Chapter 11 Flashcards Preview

6030 - Introduction to Educational Research > Chapter 11 > Flashcards

Flashcards in Chapter 11 Deck (22)
Loading flashcards...

Mixed-Methods Designs
Helpful when.......

Helpful when trying to understand:
Process and Product
Outcomes and Explanations


Mixed-Methods Designs
Useful when.......

Useful when:
Quantitative methods produces findings, but qualitative methods are necessary to understand the findings
Qualitative methods identify interesting variables, but quantitative methods are necessary to show how the variables relate to each other


Advantages of mixed-methods designs

Provides more comprehensive data

Includes multiple approaches to compensate for disadvantages with using a single method

Allows investigation of different types of questions in a single study

Allows examination of complex research questions
Includes triangulation to enhance credibility of the findings


Disadvantages of mixed-method designs

Researcher needs an ability to conduct and interpret results from both quantitative and qualitative designs
May require more extensive data collection
May require more time and resources
Difficult to combine approaches when writing reports and forming conclusions


Types of Mixed-method Designs

Explanatory Design
Exploratory Design
Convergent or Triangulation Design


Explanatory Design

Quantitative methods provide results, which are then probed with qualitative methods to understand why the quantitative results occurred


Exploratory Design

Qualitative methods provide initial identification of important variables in an area. These variables are then further explored quantitatively, such as by creating a measurement scale in a new area, or confirming the qualitative findings using quantitative methods


Convergent or Triangulation Design

Quantitative and qualitative methods are conducted at the same time to allow triangulation of findings from both sets of methods. Failure to find convergence needs to be explained, if it occurs


For the quantitative part of a mixed-methods study: _____________ sampling is used.

Probability or Non-Probability sampling


For the qualitative part of a mixed-methods study: __________ sampling is used.

Purposeful sampling


Samples in mixed-methods studies may be connected:

A subset of a probability sample that responded to a survey may be interviewed in depth


Samples in mixed-methods studies may also be independent:

A survey may be sent to a random sample of respondents, and a second, different group of individuals from the same population may be the focus of observation and interviews


Sequential Explanatory Design

Two phases are present, a quantitative followed by a qualitative, with the emphasis being on the quantitative phase
QUAN -> qual


The purpose of a sequential explanatory design is _________________.

is to elucidate, elaborate on, or explain the quantitative findings


Concurrent Convergent Design

Simultaneous or close proximity collection of both quantitative and qualitative data

Emphasis is usually on both methods equally
QUAL -> QUAN (if qualitative method precedes quantitative method)

QUAN -> QUAL (if quantitative method precedes qualitative method)

QUAL + QUAN (if both methods occur simultaneously)

Results should provide triangulation of results, so that the reader receives a fuller picture than either method could produce on its own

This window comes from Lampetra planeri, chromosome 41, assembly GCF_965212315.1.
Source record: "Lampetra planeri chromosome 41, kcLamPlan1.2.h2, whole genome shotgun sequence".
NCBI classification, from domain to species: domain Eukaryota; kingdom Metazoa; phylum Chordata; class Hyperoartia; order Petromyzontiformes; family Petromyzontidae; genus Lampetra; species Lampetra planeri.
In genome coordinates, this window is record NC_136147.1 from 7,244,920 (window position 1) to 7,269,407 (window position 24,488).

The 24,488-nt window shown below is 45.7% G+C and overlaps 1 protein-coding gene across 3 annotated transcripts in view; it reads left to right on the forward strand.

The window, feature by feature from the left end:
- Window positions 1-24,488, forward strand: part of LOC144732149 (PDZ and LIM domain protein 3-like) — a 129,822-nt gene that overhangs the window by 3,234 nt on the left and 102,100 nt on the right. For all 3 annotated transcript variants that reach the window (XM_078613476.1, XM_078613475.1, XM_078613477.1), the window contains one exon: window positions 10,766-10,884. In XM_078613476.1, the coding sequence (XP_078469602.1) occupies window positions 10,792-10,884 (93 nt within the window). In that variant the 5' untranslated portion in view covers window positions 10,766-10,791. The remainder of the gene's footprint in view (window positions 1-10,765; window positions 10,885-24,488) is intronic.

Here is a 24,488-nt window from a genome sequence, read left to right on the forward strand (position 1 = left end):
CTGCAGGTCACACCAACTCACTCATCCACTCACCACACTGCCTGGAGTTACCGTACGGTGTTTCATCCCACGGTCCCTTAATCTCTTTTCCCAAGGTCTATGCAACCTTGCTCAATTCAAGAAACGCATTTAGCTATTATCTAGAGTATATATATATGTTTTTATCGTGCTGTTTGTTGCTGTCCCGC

Identify and explain your reasons for mixing quantitative and qualitative methods


Design Considerations

Data Mixing



Identify the priority that will be given to each of the methods
Quantitative and Qualitative data will be given equal weighting
Qualitative data will be weighted more heavily than Quantitative data
Quantitative data will be weighted more heavily than Qualitative data



Concurrent studies involve simultaneous collection of quantitative and qualitative data

Sequential studies involve one method first, followed by the other method


Data Mixing

The researcher may merge the two types of data into a single dataset, usually during the interpretation phase (discussion). In this case, quantitative and qualitative data are reported separately in the results.

The researcher may convert one type of data into the other type: either quantizing qualitative data or qualitizing quantitative data.

The researcher may connect the data, so that one type of data informs the data collection of the other type of data.


Steps in Conducting a Mixed-Methods Study

Determine the feasibility of conducting a mixed-methods study
Identify the rationale
Determine the design, types of data, and strategy for how you will collect data
Establish specific quantitative and qualitative research questions
Collect the data
Analyze the data
Write the report


Evaluating Mixed-Methods Studies
(Merten's 8 questions)

What are the multiple purposes and questions that justify the use of a mixed-methods design?

Has the researcher matched the purposes and questions to appropriate methods?

To what extent has the researcher adhered to the criteria that define quality for the quantitative portion of the study?

To what extent has the researcher adhered to the criteria that define quality for the qualitative portion of the study?
How has the researcher addressed the tension between potentially conflicting demands of paradigms in the design and implementation of the study?

Has the researcher appropriately acknowledged the limitations associated with data that were collected to supplement the main data collection of the study?

How has the researcher integrated the results from the mixed-methods?

If necessary, how has the researcher explained conflicting findings that resulted from different methods?

What evidence is there that the researcher developed the design to be responsive to the practical and cultural needs of specific subgroups on the basis of such dimensions as disability, culture, language, reading levels, gender, class, and race or ethnicity?